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Will Lessons of WWI Be Learned to Prevent Exacerbation of Ukraine Crisis?

2023-04-07 10:48:00 Source:China Focus Author:Clifford A. Kiracofe
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While history may not repeat itself, there are echoes and lessons to be learned. Is mankind on the eve of a new World War?

Henry Kissinger has expressed fears that a 1914 situation is developing. He called World War I a “mad dash to disaster”. It is no secret that World War II was a continuation of World War I.

Has World War III already begun with the Ukraine war? But there are others ways to look at the present situation.

Two aspects of the present situation are noteworthy. First, the Ukraine situation was driven by ethnic tensions in a unitary state. Second, these ethnic tensions provided outside powers to intervene in various ways. Ultimately, civil war and then interstate war resulted.

Balkan Wars to Sarajevo

Perhaps today’s Ukraine war is more like the Balkan Wars of 1912 and 1913. These regional wars in southeastern Europe occurred prior to the June 1914 fateful assassination of the Austrian archduke which triggered World War I.

Tensions between competing great powers and their empires had been building since the 1880s in Europe. The Balkan Wars increased those interstate tensions. Meanwhile ethnic tensions sharpened as calls for political reforms were rejected. So, all it took was an unexpected spark by the assassination at Sarajevo to explode on the Continent and to unleash a world war.

It is usual to say that the Ottoman Empire was the “Sick Man” of Europe in the 19th century. But the Austrian Habsburg Empire was also ill. Internal ethnic tensions in what came to be called the Austro-Hungarian Empire gave rise to extremist behind-the-scenes organizations. The Serbian “Black Hand” terrorist organization which assassinated the Austrian Archduke was one example.



People inspect the aftermath of shelling of the city market in Donetsk, Dec. 12, 2022. (Photo/Xinhua)

Ethnic tensions in the Habsburg Empire were exploited by the expansionist German Hohenzollern Empire. After the forced resignation in 1890 of Chancellor Otto von Bismarck, who argued for restraint, it sought to align German-speakers in the Austrian Empire to Berlin and to its expansionist “Pan-German” policies. However, only about a third of German speakers in Austria wanted that.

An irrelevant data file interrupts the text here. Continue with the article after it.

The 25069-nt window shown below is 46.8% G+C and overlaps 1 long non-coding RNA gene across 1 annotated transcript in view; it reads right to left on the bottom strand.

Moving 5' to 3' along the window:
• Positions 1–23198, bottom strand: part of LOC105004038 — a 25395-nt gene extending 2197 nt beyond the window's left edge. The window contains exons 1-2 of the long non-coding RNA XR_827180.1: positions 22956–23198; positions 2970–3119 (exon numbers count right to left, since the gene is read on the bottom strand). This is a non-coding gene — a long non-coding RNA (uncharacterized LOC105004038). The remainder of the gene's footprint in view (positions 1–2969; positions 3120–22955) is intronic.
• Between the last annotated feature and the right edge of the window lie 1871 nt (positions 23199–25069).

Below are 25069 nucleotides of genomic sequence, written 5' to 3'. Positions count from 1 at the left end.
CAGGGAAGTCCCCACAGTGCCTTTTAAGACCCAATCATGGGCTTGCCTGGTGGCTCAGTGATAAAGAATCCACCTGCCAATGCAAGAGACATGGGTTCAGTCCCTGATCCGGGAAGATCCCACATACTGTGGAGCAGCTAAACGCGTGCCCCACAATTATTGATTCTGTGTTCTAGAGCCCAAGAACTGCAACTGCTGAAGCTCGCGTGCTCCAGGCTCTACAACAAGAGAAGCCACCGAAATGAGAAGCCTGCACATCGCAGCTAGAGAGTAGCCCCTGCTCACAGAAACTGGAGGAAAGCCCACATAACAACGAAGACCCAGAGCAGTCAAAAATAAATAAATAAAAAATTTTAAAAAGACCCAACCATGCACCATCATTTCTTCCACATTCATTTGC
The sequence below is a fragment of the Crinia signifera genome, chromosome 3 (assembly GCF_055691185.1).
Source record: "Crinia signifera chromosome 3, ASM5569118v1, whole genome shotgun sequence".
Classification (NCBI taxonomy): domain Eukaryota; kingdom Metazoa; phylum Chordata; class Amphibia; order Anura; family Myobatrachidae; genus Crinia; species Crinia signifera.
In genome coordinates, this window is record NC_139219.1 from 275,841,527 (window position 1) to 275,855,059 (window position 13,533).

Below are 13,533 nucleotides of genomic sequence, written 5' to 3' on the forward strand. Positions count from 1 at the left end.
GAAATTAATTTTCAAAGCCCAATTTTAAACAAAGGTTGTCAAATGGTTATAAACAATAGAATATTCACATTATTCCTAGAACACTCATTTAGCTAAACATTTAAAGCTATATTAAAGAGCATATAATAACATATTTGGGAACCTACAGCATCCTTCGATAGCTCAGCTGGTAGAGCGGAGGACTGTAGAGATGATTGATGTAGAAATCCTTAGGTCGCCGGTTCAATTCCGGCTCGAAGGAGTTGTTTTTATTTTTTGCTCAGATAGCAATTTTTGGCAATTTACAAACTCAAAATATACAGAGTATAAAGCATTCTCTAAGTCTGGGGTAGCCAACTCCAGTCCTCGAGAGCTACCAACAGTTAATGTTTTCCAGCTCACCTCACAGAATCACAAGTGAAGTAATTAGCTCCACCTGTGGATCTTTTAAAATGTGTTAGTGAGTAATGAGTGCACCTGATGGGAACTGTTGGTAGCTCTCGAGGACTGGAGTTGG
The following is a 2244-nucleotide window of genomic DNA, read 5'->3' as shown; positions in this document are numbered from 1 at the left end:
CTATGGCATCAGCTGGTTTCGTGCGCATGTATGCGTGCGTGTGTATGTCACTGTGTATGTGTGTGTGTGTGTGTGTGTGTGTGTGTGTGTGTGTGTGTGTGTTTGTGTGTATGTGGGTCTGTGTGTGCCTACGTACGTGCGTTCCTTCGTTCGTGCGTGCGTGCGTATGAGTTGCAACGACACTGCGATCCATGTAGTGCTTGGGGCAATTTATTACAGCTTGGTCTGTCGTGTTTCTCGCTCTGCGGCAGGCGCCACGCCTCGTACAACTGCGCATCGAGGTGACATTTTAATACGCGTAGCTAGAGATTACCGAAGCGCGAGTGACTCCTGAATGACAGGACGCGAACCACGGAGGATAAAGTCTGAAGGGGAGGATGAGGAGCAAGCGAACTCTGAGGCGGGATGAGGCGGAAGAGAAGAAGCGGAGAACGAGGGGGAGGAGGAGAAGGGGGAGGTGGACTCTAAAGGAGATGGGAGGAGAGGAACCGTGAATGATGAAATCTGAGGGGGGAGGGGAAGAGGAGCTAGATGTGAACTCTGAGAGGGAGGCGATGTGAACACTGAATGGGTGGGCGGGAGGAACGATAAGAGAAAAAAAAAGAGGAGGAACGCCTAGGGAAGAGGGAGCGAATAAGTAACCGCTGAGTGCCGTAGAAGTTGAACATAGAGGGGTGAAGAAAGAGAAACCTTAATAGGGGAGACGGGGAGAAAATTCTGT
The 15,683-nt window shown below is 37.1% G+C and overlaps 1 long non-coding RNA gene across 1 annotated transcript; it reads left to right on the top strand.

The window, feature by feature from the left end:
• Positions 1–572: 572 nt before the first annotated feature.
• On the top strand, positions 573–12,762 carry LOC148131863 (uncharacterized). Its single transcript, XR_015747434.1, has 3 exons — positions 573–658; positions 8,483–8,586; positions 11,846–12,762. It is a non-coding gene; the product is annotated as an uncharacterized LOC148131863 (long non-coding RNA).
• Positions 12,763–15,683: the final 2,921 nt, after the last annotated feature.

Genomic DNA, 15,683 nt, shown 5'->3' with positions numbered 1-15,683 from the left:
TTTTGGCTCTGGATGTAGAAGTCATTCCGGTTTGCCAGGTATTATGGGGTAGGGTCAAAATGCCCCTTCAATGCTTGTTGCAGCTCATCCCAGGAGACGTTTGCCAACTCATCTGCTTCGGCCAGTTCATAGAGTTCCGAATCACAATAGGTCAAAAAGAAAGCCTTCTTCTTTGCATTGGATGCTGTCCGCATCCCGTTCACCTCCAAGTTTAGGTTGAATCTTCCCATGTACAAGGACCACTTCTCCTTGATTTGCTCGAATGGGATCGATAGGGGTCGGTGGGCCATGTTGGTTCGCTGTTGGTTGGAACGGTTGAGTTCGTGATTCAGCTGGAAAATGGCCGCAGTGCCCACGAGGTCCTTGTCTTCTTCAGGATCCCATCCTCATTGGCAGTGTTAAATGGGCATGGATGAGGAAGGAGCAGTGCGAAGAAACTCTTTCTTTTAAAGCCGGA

Berlin, on the other hand, wanted to maintain Vienna in a subservient position and did not seek to overthrow the Habsburg monarchy.

The solution to rising ethnic tensions within the Austro-Hungarian Empire was constitutional change. Such change would have put it on a federal basis rather than on a unitary basis. The so-called “Dual Monarchy” reorganization, in effect, continued the unitary state. As a result, fundamental internal issues were not resolved but rather were exacerbated.

The Pan-German policies beginning in the 1890s sought geographic “living space” by territorial expansion into Central Europe and to the east. This expansion involved political, economic, military, and cultural tools of policy.

Meanwhile, other dark political forces behind-the-scenes in Europe sought the downfall of the Habsburg dynasty. Particularly in France there was a powerful ideological current operating behind the scenes which used the slogan and pretext “Democracies versus Autocracies.” This meant that the overthrow of the Habsburg dynasty and breakup of its “autocratic” empire would give rise to a number of “democratic” republics.

From a strategic standpoint, Berlin planned for a two-front war against two main rivals: France and Russia. German militarism and imperialism accelerated during the 1890s. German strategic planning and its armament program aimed to defeat France and Russia in war rather than through economic competition and diplomacy.

France and Russia, sensing a threat from the increasingly bellicose Kaiser’s Germany, naturally began talks that led to their “Dual Alliance” against Germany in 1894. Twenty years later, World War I broke out. Some believe that this tragic war could have been avoided through diplomacy which sought European stability by eliminating frictions that could lead to war and by making arrangements to this end for an inclusive European security structure.

Unfortunately, the rising militarism of late 19th century Europe blocked peaceful policies offered in the spirit of internationalism. Diplomacy was cast aside and war inevitably came to devastate Europe.